If you have young children, chances are you’ve at least heard of the Australian Broadcasting Corporation’s animated show Bluey (it’s on the Disney channels in the United States). This isn’t a show to simply entertain the kids, and it’s not some fad. It’s a show about parenting, written by a dad, produced by a different dad, and with a main character who is a stay-at-home dad character we should all strive to like.
Set on the outskirts of Brisbane, the show’s characters are all dogs, and the central family is the Heelers. The father, Bandit Heeler, is the primary caregiver. He’s a part-time archeologist (a dog who digs bones, get it?) but the only work we ever see is his main job: raising his two daughters: 6-year-old Bluey and 4-year-old Bingo. Bandit’s wife, Chili, completes the family, and is often privy to their crazy games. Even their adult neighbor, Lucky’s Dad, goes along with the fun.
But this isn’t just a silly kids show. Each episode is only eight minutes (there are more than 100 so far), yet in a mere eight minutes, you’ll see positive values, universal truths and the importance of imaginative play. To do all this and still appeal to infants, adults and every age between is impressive.
Bluey is full of humor and heart, but it’s also deep. In the episode “Copycat,” Bluey deals with learning about death by mimicking her parents. In “Grandad,” we see Chili begging her older dad to slow down, and how time passes differently for grandparents.
“I’m not taking advice from a cartoon dog!” proclaims Bandit, during the episode “Flat Pack.” But that’s exactly what we, as dads should do. Bandit’s real. And a refreshing change. He’s not the buffoon dad (a trope still in use in, from cartoons like Peppa Pig through adult sitcoms like Modern Family), or the absentee dad (another trope). And despite the wholesome feel, the show is pure fun. It’s not the “after-school special” feeling you’ll get from an episode of Daniel Tiger or Sesame Street.
Bandit, who was even named (canine) Father of Year in Australia in 2020, always puts his kids first, sometimes by letting them solve their own problems. When Bluey wants to quit riding a bike (in “Bike”) he doesn’t stop her or argue. He says “OK,” but then encourages her to watch all her friends persevering at other things, until Bluey gets on the bike again herself. Bandit is also a dad who ALWAYS plays games with his kids. The kids don’t leave him alone when he has to use the bathroom. The car is littered with food and toys. There’s always laundry and there are times he’s too tired to get up. In “Mount MumandDad,” the parents are so exhausted they can’t move, but still they play. In “Daddy Drop-Off,” Bandit doesn’t want to play because he’s running late, but he still plays. There is always time for play and for fun.
In fact, every episode is a new, imaginative, fully interactive game. Not just games to watch, but games my kids love to play with me now. Games to play with your kids. Yeah, it’s tiring. I’m not sure how Bandit is always so animated. Maybe it’s because he’s a cartoon. But it’s worth it.
Best of ‘Bluey’
Even if you don’t have young kids, you should still watch. In fact, this is the only show I enjoy watching without the kids. (Rolling Stone magazine listed it in its Top 100 sitcoms of all time earlier this year.) It’s that fun. If you’re a Dad wondering where to start, here’s my top seven episode recommendations (all can be streamed on Disney+) for dads, and why:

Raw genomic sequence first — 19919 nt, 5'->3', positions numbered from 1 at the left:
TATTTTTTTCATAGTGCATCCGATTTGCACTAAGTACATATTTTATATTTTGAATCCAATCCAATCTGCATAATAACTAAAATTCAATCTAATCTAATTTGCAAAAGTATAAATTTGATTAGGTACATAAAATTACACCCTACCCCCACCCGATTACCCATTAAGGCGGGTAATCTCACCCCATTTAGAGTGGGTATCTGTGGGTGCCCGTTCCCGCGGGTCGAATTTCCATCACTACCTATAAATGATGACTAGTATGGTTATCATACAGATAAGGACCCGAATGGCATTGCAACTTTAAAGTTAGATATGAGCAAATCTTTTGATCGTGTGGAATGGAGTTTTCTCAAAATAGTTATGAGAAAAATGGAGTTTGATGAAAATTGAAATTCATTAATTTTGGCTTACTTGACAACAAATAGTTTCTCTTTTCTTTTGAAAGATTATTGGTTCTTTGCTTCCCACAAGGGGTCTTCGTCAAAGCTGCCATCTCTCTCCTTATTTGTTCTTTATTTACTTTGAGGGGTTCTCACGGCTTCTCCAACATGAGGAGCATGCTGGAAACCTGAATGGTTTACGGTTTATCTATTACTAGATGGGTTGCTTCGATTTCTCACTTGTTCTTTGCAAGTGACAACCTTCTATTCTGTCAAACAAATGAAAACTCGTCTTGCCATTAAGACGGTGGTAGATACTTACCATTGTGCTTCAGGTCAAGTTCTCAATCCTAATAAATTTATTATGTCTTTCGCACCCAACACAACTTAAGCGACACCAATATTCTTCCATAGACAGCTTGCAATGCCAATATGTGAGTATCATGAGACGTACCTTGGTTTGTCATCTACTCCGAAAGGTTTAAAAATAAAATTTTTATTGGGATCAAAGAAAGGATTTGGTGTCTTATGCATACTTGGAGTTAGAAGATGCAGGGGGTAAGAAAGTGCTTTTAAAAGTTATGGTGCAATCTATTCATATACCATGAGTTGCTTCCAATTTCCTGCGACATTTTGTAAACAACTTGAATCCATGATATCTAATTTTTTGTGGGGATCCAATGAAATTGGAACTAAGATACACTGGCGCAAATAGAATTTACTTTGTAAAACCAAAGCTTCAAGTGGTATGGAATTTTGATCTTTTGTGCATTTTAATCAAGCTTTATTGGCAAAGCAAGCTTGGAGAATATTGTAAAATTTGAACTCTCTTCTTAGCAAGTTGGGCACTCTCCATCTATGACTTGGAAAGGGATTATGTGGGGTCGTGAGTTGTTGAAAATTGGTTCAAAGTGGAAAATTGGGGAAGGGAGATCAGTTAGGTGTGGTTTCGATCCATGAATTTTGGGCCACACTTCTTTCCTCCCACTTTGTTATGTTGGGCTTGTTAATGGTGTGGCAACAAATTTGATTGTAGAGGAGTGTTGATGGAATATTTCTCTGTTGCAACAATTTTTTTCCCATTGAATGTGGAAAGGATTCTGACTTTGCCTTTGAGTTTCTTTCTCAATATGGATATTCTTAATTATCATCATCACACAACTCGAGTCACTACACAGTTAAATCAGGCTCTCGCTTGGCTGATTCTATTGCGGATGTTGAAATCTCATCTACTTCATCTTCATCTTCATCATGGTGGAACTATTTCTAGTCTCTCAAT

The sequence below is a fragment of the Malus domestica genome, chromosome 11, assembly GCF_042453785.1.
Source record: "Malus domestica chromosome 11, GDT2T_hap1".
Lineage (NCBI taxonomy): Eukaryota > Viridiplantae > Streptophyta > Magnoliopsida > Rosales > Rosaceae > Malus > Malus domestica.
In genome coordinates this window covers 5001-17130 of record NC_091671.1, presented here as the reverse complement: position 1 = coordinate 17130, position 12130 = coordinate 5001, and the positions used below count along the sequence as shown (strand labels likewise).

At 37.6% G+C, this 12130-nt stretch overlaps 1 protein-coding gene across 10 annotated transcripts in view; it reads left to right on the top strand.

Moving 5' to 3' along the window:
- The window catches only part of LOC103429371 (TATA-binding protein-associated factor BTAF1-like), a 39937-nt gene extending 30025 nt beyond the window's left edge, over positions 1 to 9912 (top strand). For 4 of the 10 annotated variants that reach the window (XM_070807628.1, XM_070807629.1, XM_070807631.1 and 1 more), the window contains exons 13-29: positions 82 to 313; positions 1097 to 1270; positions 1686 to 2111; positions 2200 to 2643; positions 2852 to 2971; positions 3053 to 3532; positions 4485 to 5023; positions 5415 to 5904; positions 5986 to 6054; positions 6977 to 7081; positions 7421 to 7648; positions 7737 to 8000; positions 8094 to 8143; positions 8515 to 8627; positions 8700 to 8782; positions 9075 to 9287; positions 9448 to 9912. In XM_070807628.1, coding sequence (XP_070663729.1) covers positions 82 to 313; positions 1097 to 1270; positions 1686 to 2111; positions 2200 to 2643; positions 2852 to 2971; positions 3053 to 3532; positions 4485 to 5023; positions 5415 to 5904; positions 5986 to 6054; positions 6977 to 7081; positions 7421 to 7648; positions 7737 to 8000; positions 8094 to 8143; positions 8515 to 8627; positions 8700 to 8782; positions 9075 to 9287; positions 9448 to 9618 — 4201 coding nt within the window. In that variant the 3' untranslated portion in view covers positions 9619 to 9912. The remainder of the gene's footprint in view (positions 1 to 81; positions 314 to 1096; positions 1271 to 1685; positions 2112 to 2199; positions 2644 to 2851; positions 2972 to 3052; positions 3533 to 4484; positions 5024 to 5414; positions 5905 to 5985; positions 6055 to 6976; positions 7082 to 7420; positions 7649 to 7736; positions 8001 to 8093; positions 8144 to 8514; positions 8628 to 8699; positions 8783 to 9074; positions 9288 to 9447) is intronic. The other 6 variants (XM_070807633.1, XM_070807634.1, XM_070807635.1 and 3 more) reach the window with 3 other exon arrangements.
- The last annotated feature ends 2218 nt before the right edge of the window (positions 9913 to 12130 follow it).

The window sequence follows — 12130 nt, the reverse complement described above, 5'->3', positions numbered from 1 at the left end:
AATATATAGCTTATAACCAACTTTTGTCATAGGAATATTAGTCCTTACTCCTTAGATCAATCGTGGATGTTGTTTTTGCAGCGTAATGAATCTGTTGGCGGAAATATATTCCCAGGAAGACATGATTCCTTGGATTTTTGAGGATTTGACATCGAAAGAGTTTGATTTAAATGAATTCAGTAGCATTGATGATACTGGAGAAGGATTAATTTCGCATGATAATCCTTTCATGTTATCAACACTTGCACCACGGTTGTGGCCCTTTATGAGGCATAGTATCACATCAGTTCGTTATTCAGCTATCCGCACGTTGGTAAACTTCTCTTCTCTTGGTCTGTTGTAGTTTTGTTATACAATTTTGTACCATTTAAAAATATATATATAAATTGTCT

- “Café” – This is one of the episodes that hits home to me. Bandit and Bluey meet a new dad and his daughter at the playground. The kids are instant friends. But the dads … well, sometimes it takes adults longer to make friends than it takes kids.
- “Daddy Drop Off” – Bandit’s running late dropping the kids at school. He doesn’t want to keep playing but does. And we see that choosing to play matters, not just to Bandit’s kids, but to others.
- “Baby Race” – All right, this is a mom-focused episode, but we all remember the struggles of when the kids were growing up and ‘competing’ with other parents over which kid walked first, etc.
- “Fancy Restaurant” – One thing I think all parents struggle with, especially with little kids, is finding time for our relationship to our spouse, when our lives are dominated by the kids. Bandit admits he’s “forgotten how to romance” in this charming, fun episode.
- “Takeaway” – Yeah, kids get bored. Yeah, life happens. Sometimes it all just goes downhill. But if you can laugh about it …
- “Octopus” – Playing nonstop games isn’t for everyone. Heck, I’ve three decades of theater and improv training and still find these games exhausting. In this episode, Chloe (a friend of Bluey’s) has a dad who feels like he can’t play the way Bandit does, but he still wants his daughter to have fun. It’s okay to play differently.
- “The Dump” – On a trip to the dump, Bluey and Bingo question if their dad is really the best in the world. It’s okay to not be perfect.
Beyond just the episodes, I really try to get into the games shown. “Magic Xylophone” may be the simplest Bluey game. A ding (which can even just be someone saying “ding”) makes everyone else freeze. Pretty simple. Or “Shadowlands,” where the shadows are land and the sunlit patches are water. Kids have limitless imaginations. Everything can be a game, and kids learn best through play.
Bandit won’t take advice from a cartoon dog. But we should. It’s OK to be goofy. It’s OK to be a little crazy. It’s OK to teach through pure fun. As the Aussies say: wackadoo!
About the author
Chris Mannino lives with his wife and two children. As a full-time stay-at-home dad, he considers himself a lion tamer, cat herder, sanitation manager, personal chef, private teacher and more. Somehow, he also manages to squeeze in a writing career: crafting fantasy stories from picture books through adult. Visit him at www.ChristopherMannino.com